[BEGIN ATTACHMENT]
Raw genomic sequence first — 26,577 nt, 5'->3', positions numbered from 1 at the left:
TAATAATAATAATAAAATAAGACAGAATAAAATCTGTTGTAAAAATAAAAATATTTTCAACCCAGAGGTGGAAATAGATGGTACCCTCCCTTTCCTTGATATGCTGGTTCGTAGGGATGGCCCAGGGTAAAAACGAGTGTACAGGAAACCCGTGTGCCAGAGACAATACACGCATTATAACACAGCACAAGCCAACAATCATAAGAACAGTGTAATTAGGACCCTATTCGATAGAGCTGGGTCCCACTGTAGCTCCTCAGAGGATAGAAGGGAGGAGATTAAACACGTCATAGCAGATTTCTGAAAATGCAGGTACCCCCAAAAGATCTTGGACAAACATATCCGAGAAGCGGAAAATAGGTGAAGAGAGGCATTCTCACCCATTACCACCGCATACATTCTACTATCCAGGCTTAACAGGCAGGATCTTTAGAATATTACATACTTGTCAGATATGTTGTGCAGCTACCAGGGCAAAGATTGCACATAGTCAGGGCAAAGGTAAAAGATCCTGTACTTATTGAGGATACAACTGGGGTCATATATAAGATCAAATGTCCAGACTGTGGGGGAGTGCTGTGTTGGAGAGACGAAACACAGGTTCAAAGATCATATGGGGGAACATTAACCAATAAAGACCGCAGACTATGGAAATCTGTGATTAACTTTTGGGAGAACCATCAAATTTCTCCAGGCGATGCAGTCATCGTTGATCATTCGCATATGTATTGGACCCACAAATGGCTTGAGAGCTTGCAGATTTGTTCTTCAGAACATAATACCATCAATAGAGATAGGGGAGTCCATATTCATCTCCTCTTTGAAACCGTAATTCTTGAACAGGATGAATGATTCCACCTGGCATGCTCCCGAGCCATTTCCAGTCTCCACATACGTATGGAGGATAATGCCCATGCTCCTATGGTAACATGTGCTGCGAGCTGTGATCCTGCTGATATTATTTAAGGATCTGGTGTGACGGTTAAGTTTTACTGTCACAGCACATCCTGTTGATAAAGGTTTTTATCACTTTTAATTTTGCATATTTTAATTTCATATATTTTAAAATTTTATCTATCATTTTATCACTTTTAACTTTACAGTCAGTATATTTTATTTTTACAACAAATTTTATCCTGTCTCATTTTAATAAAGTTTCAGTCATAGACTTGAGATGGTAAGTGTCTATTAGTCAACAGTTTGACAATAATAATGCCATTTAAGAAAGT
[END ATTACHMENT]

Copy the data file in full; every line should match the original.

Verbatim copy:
Raw genomic sequence first — 26,577 nt, 5'->3', positions numbered from 1 at the left:
TAATAATAATAATAAAATAAGACAGAATAAAATCTGTTGTAAAAATAAAAATATTTTCAACCCAGAGGTGGAAATAGATGGTACCCTCCCTTTCCTTGATATGCTGGTTCGTAGGGATGGCCCAGGGTAAAAACGAGTGTACAGGAAACCCGTGTGCCAGAGACAATACACGCATTATAACACAGCACAAGCCAACAATCATAAGAACAGTGTAATTAGGACCCTATTCGATAGAGCTGGGTCCCACTGTAGCTCCTCAGAGGATAGAAGGGAGGAGATTAAACACGTCATAGCAGATTTCTGAAAATGCAGGTACCCCCAAAAGATCTTGGACAAACATATCCGAGAAGCGGAAAATAGGTGAAGAGAGGCATTCTCACCCATTACCACCGCATACATTCTACTATCCAGGCTTAACAGGCAGGATCTTTAGAATATTACATACTTGTCAGATATGTTGTGCAGCTACCAGGGCAAAGATTGCACATAGTCAGGGCAAAGGTAAAAGATCCTGTACTTATTGAGGATACAACTGGGGTCATATATAAGATCAAATGTCCAGACTGTGGGGGAGTGCTGTGTTGGAGAGACGAAACACAGGTTCAAAGATCATATGGGGGAACATTAACCAATAAAGACCGCAGACTATGGAAATCTGTGATTAACTTTTGGGAGAACCATCAAATTTCTCCAGGCGATGCAGTCATCGTTGATCATTCGCATATGTATTGGACCCACAAATGGCTTGAGAGCTTGCAGATTTGTTCTTCAGAACATAATACCATCAATAGAGATAGGGGAGTCCATATTCATCTCCTCTTTGAAACCGTAATTCTTGAACAGGATGAATGATTCCACCTGGCATGCTCCCGAGCCATTTCCAGTCTCCACATACGTATGGAGGATAATGCCCATGCTCCTATGGTAACATGTGCTGCGAGCTGTGATCCTGCTGATATTATTTAAGGATCTGGTGTGACGGTTAAGTTTTACTGTCACAGCACATCCTGTTGATAAAGGTTTTTATCACTTTTAATTTTGCATATTTTAATTTCATATATTTTAAAATTTTATCTATCATTTTATCACTTTTAACTTTACAGTCAGTATATTTTATTTTTACAACAAATTTTATCCTGTCTCATTTTAATAAAGTTTCAGTCATAGACTTGAGATGGTAAGTGTCTATTAGTCAACAGTTTGACAATAATAATGCCATTTAAGAAAGT